Special Events

A Walk amongst Whiteknights Wildflowers

Pictured below are a few of the many wildflowers seen during the walk on the Whiteknights campus on 20th May 2007. The walk was led by Renee Grayer who gave us the benefit of her knowledge of Whiteknights and its flowers.


Field Madder is a low, bristly plant that often goes unnoticed among taller vegetation. The pointed oval leaves have prickly margins and are borne in distinct whorls around square stems.

The stems have downward pointing bristles and the pink flowers are borne in small clusters at the tip, with a ruff of green bracts below each cluster.

Wall speedwell is a branched, downy annual plant.

The small but brilliant blue flowers have short stalks and are found in the upper leaf axils. It has triangular, coarsely-toothed leaves which lie in opposite pairs. The leaves become smaller the higher up the stem they are found.

The plant is often found growing in the tops of walls but also occurs in pavements, arable land and waste places.



Hedgerow Cranesbill has long stems topped with medium sized flowers, unlike most other pale pin cranesbills which have smaller flowers.

The pale to mid pink petals overlap, giving a starry effect.

As with other cranesbills, the fruit is beaked and is usually in pairs.

Hemlock Waterdropwort is a member of the carrot family and is one of the most poisonous plants in Europe. It is responsible for the deaths of many cattle.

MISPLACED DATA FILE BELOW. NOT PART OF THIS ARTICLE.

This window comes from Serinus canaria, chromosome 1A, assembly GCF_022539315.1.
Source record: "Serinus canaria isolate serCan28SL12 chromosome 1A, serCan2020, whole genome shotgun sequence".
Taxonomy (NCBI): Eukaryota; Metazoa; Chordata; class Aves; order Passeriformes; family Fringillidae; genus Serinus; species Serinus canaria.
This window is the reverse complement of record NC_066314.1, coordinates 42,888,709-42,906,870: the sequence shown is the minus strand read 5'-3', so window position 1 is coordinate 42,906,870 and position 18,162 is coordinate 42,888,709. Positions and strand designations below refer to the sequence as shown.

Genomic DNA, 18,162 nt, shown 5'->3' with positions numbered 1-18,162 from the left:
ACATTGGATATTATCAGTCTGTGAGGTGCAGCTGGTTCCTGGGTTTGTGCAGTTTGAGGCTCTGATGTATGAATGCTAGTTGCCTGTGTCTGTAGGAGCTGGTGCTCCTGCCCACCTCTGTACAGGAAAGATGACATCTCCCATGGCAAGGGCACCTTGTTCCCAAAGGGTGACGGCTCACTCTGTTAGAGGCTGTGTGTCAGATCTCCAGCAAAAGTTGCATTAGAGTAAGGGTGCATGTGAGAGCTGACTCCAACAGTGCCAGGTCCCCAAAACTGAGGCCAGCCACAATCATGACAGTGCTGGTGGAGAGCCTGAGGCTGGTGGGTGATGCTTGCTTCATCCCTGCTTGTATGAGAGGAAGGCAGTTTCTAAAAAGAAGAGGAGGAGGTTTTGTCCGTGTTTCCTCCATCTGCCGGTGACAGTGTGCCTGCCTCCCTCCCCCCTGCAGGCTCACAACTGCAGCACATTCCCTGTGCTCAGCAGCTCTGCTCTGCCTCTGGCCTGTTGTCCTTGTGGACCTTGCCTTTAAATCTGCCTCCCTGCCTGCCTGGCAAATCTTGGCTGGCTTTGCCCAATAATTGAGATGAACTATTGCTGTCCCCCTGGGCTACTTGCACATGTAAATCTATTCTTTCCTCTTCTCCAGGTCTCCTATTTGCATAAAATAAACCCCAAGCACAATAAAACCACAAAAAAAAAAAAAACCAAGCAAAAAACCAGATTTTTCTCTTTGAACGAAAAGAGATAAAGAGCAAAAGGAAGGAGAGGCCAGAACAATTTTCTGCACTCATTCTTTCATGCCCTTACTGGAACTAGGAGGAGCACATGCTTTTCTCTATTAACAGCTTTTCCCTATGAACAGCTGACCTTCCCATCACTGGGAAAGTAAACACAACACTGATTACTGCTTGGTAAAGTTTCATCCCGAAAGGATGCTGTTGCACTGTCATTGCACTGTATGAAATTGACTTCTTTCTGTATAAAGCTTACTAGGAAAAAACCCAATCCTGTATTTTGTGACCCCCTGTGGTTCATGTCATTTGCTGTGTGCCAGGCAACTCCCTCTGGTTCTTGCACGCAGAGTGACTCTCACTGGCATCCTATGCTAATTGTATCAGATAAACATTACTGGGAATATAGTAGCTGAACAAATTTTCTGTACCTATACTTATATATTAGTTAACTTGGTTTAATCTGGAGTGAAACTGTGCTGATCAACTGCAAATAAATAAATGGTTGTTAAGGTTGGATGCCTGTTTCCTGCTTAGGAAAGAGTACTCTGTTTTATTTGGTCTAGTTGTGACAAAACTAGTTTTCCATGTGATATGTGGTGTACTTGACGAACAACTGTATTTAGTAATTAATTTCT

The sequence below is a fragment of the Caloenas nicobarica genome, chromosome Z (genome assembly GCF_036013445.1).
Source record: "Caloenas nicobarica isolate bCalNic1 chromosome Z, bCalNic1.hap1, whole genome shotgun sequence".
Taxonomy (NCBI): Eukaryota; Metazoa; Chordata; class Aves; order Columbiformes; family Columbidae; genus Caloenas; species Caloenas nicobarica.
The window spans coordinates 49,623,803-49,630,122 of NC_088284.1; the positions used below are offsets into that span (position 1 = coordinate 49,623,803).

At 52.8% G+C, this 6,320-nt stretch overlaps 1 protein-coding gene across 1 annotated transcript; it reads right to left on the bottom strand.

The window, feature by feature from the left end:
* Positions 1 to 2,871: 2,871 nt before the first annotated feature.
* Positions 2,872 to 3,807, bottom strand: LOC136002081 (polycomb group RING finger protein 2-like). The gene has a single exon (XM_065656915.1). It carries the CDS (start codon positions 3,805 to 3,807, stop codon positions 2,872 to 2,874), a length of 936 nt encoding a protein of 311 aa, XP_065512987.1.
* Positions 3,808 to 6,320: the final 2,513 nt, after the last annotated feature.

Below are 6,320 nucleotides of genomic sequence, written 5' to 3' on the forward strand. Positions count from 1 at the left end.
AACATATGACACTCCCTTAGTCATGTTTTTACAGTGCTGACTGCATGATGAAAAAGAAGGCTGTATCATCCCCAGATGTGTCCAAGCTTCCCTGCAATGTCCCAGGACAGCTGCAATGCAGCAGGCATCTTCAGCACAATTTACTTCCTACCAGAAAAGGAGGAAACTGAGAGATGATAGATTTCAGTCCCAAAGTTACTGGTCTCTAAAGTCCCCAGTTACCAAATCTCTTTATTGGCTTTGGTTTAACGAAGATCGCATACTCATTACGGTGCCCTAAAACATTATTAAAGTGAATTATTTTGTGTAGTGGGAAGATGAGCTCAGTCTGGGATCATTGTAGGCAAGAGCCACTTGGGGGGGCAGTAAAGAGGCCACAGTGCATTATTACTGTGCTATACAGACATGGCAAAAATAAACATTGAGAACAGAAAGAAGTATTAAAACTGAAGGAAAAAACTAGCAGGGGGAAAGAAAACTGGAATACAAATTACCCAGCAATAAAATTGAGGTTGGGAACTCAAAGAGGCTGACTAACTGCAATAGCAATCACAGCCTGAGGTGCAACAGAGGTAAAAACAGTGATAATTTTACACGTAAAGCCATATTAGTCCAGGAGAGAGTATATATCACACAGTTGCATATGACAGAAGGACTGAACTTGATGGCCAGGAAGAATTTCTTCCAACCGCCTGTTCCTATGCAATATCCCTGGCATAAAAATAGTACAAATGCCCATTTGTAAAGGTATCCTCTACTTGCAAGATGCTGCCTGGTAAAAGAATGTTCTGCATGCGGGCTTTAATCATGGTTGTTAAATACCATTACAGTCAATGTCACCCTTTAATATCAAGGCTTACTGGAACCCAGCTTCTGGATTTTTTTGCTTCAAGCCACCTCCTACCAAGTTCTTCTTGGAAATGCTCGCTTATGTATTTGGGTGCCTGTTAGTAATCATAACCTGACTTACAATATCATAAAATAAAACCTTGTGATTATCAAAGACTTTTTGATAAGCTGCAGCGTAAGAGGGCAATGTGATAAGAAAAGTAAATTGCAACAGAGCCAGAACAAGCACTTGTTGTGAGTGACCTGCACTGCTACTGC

It has large white flowerheads and triangular leaves, divided into leaflets of the same shape.

Its damp habitat is a key to its identification.



Greater Stitchwort is a familar plant that brightens its woodland habitat in spring.

Its pure white flowers in loose clusters have five deeply notched petals and yellow stamens, with the sepals much shorter than the petals.

The rough, oppositely paired leaves persist for many weeks after flowering.

Sweet Flag has leaves thay are identifiable by their wavy and ridged leaves, usually only on one side of the midrib.

Bright green in colour, the leaves are sword-shaped and sharply tapering.

The flower spike is borne halfway up the plant and can be difficult to see amongst the leaves. It is cylindrical, tapering at the top, and consists of a tightly packed cone of tiny yellow flowers which are divided into six segments with six stamens.


Water Figwort is a marginal plant with pointed, oval- toothed and evergreen leaves.

The reddish-brown stems are sometimes downy in appearance and are square in cross-section. The whorls of small, two-lipped flowers are greenish with purple-brown upper lips. These are held in branched spikes.

This is a plant of river banks, ditches and marshland and useful in a largish pond.


Cuckooflower is widespread in damp meadows and pastures and is a member of the cabbage family.

Each flower has four broad, oval petals ranging from white to lilac or deep pink.

The basal leaves have rounded lobes similar to those of watercress, and the stem leaves are divided into narrow, well separated lobes that resemble a ladder.



Click on the images above to see a larger version.

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